We conduct a de novo review of claims of ineffective assistance of counsel. State v. Maxwell, 743 N.W.2d 185, 195 (Iowa 2008). To establish a claim of ineffective assistance of counsel, an applicant must prove: (1) counsel failed to perform an essential duty and (2) the failure resulted in prejudice. State v. Straw, 709 N.W.2d 128, 133 (Iowa 2006). An applicant's failure to prove either element by a preponderance of the evidence is fatal to a claim of ineffective assistance. See State v. Polly, 657 N.W.2d 462, 465 (Iowa 2003).
On appeal, Jones claims he received ineffective assistance because his postconviction counsel did not raise the issue of whether defense counsel improperly permitted him to plead guilty to the two counts of possession of marijuana, third offense, as a habitual offender, when there was not a sufficient factual basis in the record for his pleas. He contends the court's question concerning whether he had been previously convicted of drug offenses was not sufficiently specific, as there is a difference under section 124.401(5) for a person charged with possession of marijuana, third offense, when the person's previous convictions were for possession of marijuana and a person charged with possession of marijuana, third offense, when the person had previous convictions for other drug offenses.2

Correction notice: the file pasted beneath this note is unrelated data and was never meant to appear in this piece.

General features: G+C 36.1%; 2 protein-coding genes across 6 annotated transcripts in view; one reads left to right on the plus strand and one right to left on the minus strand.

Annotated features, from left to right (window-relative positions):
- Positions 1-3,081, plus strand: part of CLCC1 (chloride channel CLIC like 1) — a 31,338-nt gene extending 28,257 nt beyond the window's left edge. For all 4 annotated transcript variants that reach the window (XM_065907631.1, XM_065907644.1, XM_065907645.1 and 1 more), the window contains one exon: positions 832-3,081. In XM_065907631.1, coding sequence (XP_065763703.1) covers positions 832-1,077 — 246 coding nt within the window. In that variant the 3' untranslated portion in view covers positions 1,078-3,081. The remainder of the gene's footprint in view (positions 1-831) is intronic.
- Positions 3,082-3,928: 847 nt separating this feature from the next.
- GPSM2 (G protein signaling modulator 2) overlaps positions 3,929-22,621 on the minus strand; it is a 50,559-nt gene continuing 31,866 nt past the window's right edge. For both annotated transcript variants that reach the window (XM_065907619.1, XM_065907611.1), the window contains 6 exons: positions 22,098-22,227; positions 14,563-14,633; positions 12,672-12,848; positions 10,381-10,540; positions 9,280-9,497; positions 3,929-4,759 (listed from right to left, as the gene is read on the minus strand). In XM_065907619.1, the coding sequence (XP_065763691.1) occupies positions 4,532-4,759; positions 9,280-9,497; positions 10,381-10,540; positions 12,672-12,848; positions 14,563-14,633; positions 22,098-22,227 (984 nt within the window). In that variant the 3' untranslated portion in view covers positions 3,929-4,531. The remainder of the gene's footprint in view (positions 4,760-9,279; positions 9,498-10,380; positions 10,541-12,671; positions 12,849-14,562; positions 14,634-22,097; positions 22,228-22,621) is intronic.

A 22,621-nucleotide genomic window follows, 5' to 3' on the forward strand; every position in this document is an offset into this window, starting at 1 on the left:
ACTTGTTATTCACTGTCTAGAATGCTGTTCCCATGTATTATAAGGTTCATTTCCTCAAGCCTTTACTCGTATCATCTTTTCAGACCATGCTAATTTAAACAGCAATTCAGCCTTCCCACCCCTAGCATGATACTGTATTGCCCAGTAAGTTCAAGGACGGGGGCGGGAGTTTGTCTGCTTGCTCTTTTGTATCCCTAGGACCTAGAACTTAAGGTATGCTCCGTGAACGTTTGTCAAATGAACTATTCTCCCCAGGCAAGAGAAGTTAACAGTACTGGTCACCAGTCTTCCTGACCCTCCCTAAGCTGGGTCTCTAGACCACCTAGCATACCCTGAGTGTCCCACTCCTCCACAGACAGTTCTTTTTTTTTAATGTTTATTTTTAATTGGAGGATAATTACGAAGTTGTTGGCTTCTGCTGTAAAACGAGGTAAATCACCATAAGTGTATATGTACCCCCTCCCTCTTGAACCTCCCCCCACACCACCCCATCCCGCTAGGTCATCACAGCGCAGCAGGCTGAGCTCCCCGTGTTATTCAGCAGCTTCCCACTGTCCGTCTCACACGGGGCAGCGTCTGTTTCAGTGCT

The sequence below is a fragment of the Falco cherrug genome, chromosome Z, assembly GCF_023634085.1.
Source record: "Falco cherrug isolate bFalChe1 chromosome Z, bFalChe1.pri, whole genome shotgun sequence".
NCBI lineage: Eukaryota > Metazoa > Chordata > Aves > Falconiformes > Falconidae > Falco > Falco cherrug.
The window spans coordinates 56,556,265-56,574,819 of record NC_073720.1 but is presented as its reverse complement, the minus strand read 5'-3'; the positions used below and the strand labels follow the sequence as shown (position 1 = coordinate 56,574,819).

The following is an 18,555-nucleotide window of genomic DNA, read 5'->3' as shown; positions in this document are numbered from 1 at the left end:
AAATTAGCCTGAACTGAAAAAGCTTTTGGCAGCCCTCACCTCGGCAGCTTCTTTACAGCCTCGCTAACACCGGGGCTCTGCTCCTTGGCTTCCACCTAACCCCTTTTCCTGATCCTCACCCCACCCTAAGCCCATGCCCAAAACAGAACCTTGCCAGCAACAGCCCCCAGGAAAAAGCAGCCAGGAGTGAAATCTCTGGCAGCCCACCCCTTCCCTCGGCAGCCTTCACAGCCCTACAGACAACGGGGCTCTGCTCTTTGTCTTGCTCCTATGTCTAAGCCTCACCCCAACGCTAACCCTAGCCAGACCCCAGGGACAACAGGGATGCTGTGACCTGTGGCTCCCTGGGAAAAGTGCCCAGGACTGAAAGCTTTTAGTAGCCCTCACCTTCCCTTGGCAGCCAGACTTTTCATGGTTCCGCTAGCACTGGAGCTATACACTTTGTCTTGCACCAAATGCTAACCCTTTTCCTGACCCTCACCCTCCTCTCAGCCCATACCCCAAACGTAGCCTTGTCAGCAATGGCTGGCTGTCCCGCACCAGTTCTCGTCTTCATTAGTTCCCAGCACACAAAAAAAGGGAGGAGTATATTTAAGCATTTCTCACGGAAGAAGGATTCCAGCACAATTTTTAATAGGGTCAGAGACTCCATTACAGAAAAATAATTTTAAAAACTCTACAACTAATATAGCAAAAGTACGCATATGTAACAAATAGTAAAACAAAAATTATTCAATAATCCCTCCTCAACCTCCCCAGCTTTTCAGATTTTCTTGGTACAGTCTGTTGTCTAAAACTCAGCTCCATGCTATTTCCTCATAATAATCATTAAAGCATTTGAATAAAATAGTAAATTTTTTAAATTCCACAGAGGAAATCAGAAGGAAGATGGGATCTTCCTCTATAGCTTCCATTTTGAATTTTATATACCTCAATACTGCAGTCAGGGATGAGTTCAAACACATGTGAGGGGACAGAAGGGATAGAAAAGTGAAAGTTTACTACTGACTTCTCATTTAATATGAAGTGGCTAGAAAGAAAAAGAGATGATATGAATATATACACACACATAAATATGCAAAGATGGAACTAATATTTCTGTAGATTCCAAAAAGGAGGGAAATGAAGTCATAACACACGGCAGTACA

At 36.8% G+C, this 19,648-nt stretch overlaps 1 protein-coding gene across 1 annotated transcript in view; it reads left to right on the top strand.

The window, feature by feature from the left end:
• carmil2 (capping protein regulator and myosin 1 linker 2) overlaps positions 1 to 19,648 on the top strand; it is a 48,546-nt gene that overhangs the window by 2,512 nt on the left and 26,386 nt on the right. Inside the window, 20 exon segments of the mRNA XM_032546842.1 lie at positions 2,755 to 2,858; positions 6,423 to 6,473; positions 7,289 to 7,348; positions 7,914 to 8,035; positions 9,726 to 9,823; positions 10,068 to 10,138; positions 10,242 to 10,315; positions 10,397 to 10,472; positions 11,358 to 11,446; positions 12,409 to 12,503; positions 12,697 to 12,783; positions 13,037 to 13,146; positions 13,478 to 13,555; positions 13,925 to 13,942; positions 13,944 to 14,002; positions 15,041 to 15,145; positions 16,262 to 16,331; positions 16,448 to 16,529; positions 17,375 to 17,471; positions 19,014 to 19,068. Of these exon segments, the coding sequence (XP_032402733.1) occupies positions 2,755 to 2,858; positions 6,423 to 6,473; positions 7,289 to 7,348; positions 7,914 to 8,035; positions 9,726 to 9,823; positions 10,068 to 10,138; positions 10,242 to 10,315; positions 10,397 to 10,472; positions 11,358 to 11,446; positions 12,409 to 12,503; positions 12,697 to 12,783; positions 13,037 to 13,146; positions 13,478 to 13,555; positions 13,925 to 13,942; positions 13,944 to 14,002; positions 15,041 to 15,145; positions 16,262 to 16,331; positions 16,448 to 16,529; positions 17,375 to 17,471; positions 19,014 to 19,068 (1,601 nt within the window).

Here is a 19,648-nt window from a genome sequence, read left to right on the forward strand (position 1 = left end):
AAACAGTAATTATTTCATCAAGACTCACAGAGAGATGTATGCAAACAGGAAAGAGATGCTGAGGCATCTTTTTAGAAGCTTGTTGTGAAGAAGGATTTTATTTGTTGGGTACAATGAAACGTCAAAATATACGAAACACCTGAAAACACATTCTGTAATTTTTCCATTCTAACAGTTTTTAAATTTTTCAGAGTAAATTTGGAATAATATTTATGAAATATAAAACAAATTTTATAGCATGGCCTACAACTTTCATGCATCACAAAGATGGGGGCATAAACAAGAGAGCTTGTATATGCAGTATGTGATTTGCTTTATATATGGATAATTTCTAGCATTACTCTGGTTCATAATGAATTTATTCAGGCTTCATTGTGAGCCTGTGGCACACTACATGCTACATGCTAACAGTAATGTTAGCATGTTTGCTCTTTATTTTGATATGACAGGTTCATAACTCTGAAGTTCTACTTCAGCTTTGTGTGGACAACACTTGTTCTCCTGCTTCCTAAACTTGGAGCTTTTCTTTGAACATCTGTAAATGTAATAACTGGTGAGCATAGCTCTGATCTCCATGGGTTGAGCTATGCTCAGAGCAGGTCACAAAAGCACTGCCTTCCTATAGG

A court should not accept a guilty plea if there is not a sufficient factual basis for the plea. State v. Chapman, 944 N.W.2d 864, 872 (Iowa 2020). We examine the entire record to determine whether there is a factual basis for a defendant's guilty pleas. Yocum v. State, 891 N.W.2d 418, 419 (Iowa 2017). “[C]ounsel violates an essential duty when counsel permits defendant to plead guilty and waive his right to file a motion in arrest of judgment when there is no factual basis to support defendant's guilty plea.” State v. Ortiz, 789 N.W.2d 761, 764 (Iowa 2010). “Prejudice is presumed under these circumstances.” Id. at 764–65.
The State points out that Jones was charged with possession of marijuana, third offense, as a class “D” felony and the minutes of testimony set out the previous charges to support the offense. We note, however, the minutes do not specify the prior offenses, stating only that Jones was previously convicted of controlled-substance violations.
Also, during the plea colloquy, the court stated the present charges for possession of marijuana were class “D” felonies. At the hearing, Jones stated he was previously convicted of felony possession of a controlled substance with intent to deliver in 2002. He also stated he was convicted of a controlled-substance violation in 2007. The controlled substance was not named for either prior conviction.